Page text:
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Save Akamas: Europe’s biodiversity dilemma

At COP15 in Montreal, the world has promised to protect 30% of land and 30% of the oceans. The E.U. must do its bit. But the example of Cyprus shows how tricky this will be.

By Chris Cummins

I’m riding my bike over the narrow spine of the Akamas Peninsula, one of Europe’s most beautiful fingers of land. To my left and to my right, I can see the Mediterranean Sea, deep blue and sparkling in the sunshine. On either side the land falls really steeply down to that sea, over green forests and scrubland of twisted juniper bushes. And as I ride, I can hear birds and I can see slithering lizards.

But what I can’t see and what’s so remarkable, I can’t see any buildings or any roads. This is one of Europe’s last wild places.

But it is under threat.

the ridge

Chris Cummins

It’s not just beautiful, it’s a major European biodiversity hotspot, explains Professor Constantinos Kounnamas of Frederick University’s Nature Conservation Unit in Nicosia; it’s a biodiversity hotspot. Many important species concentrated in the area. There are 600 plant species here and 35 of them are endemic, which means they only grow in Cyprus and nowhere else on the earth. There are also 68 species of bird, 12 species of mammal and 20 species of reptiles, including the snakes that everyone around here has been warning me about.

Paradise Lost?

The Akamas has become Cyprus’s equivalent of the Lobau, with regular youth-led Save Akamas protests in the capital Nicosia. They feat this paradise might be lost.

“There have been development plans set out by the Government which could endanger the ecosystem on Akamas,” explains Nathan Morely, a journalist who has lived in Cyprus for decades. “For many years this kind of thing went on unchecked. But there is a new generation of Cypriots from the arts, culture, academia and general society as well, who have basically said, ‘Hang on. Enough is enough. We cannot possibly develop on this piece of land’"

The #SaveAkamas Campaign

The issue is important to many Cypriots because so much has already been lost and so little remains, explains Nathan. “Over the past 30 years, there has been a huge amount of development right across the island. It’s a small island and gradually the parts which were once forestland and vibrant nature are disappearing.”

This might seem like a small local story. The struggle to save Akamas is not the sort of story you usually find in the international papers. But far away in Montreal this month, at the COP15 biodiversity conference, a crucial global deal was signed. The world has promised to protect 30% of its land and 30% of its oceans by 2030.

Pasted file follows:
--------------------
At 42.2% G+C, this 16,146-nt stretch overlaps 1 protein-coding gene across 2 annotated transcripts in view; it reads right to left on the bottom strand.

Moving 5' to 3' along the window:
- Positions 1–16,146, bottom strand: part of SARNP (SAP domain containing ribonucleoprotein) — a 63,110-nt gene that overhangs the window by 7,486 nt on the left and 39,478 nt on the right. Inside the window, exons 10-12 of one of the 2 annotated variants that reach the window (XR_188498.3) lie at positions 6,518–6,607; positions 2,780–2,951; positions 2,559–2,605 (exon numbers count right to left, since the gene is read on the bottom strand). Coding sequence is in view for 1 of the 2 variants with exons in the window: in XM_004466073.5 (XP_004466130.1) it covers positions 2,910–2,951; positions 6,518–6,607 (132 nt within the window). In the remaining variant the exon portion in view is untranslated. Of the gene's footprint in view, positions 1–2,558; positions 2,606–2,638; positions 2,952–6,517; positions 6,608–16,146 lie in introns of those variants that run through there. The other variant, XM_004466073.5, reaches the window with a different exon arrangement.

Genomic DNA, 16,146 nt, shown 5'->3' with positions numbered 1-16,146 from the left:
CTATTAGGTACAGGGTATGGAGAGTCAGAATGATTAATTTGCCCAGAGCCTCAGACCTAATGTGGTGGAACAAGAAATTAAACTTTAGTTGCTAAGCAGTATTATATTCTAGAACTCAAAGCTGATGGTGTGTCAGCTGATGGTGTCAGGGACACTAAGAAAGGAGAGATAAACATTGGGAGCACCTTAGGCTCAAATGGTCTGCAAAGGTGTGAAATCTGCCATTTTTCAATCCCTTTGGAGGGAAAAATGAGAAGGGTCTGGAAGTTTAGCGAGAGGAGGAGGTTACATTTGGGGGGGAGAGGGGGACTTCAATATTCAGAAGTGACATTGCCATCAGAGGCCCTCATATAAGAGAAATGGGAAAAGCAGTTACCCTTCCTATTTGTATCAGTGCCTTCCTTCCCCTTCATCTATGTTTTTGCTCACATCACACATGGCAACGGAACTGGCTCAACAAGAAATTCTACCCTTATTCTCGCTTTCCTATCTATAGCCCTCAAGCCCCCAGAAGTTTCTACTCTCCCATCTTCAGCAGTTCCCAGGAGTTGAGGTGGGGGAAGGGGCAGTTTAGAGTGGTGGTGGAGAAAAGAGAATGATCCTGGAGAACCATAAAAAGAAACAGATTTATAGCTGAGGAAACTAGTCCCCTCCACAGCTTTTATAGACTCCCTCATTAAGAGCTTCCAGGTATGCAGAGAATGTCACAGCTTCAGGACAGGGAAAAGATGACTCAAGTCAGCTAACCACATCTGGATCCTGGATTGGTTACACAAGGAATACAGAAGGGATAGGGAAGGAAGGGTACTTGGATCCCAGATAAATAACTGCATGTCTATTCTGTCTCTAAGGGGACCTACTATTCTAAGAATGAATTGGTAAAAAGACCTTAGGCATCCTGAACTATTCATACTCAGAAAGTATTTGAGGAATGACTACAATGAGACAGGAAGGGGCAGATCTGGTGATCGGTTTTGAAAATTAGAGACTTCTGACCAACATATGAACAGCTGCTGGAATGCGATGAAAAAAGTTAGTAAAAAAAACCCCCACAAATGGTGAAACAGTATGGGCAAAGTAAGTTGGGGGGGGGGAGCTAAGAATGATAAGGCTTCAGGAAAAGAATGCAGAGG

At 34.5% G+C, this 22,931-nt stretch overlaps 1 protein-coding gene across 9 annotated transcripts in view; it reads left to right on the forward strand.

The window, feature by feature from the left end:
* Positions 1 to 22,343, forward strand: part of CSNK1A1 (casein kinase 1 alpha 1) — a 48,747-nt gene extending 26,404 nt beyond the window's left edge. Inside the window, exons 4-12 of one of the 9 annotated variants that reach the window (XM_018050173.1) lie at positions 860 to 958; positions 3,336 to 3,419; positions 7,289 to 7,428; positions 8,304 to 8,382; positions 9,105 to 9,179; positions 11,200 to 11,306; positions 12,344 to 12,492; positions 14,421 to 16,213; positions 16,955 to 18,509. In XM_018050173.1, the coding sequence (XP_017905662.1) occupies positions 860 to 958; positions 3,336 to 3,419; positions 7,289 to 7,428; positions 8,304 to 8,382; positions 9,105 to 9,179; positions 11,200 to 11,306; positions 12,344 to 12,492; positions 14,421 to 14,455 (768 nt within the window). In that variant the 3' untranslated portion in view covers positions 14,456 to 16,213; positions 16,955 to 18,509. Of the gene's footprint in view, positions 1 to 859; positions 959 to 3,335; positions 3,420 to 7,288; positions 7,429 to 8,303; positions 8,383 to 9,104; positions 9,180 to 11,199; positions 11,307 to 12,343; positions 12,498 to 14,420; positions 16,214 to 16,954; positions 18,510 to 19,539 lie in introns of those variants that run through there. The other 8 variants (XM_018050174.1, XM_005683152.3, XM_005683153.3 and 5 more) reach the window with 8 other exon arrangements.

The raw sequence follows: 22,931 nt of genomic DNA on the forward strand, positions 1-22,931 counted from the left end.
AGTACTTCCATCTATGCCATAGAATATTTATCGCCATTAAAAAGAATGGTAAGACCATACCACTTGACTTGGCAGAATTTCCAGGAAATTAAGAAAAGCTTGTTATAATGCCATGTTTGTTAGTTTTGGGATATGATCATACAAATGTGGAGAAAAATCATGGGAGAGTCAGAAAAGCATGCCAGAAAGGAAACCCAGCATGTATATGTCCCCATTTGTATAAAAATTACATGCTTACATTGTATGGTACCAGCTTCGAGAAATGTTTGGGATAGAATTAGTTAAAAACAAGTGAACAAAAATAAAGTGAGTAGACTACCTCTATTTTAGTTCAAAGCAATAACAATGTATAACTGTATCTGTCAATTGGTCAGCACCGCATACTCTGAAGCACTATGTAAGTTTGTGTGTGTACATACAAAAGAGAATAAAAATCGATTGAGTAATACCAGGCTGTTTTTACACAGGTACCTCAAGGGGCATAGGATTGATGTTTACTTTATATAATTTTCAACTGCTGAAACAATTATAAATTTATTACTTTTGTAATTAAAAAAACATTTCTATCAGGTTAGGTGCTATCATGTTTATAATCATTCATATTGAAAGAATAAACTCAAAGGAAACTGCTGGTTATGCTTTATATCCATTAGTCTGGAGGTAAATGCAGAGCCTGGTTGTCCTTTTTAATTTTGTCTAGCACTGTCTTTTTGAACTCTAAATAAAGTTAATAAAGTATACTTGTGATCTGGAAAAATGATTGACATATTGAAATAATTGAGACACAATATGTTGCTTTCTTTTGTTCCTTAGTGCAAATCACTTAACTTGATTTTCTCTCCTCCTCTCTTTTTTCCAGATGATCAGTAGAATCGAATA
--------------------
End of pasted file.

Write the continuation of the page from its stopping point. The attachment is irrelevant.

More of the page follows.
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Listen to the in depth podcast on the save the Akamas campaign and Europes biodiversity dilemma.

The E.U. has a reputation for lecturing the global south while failing on its own targets, so it is absolutely vital for its credibility on the world stage that nature protection is strengthened here. But the example of Akamas shows how difficult to reach this target might prove.

A Unique Zone For Biodiversity

Cyprus is as far South and as far East as you can travel within the E.U. which means its biodiversity is unique to Europe with Mediterranean, with endemic trees such as the Golden Oak and mountains that team with butterflies. The government is not indifferent to this. There are 125 protected areas in Cyprus, including 66 Natura 2000 zones.

But land is under massive and increasing pressure. People don’t want to live several generations in a single house anymore. And many of the existing buildings on Cyprus are being used to accommodate tourists. And in an age where Cyprus has suffered multiple economic crises, offering rooms to tourists is one of the most obvious and secure ways of making a living.

bike riding

Chris Cummins

Lara Beach

From the spine of the peninsula I ride my bike on a bumpy dirt track that snakes down to the north-western coast and then I ride south a couple of kilometres through sandy scrubland until I reach the isolated and magnificent Lara Beach. The waves tumble on to this generous expanse of wind-swept, crescent-shaped sand.

This is a real pilgrimage for me because this is where my favourite animals, sea turtles, come to reproduce. It has been a turtle conservation station protected since 1971. There is a small straw thatched beach kiosk nearby, but otherwise it’s heavenly, isolated on this winter’s day on the beach.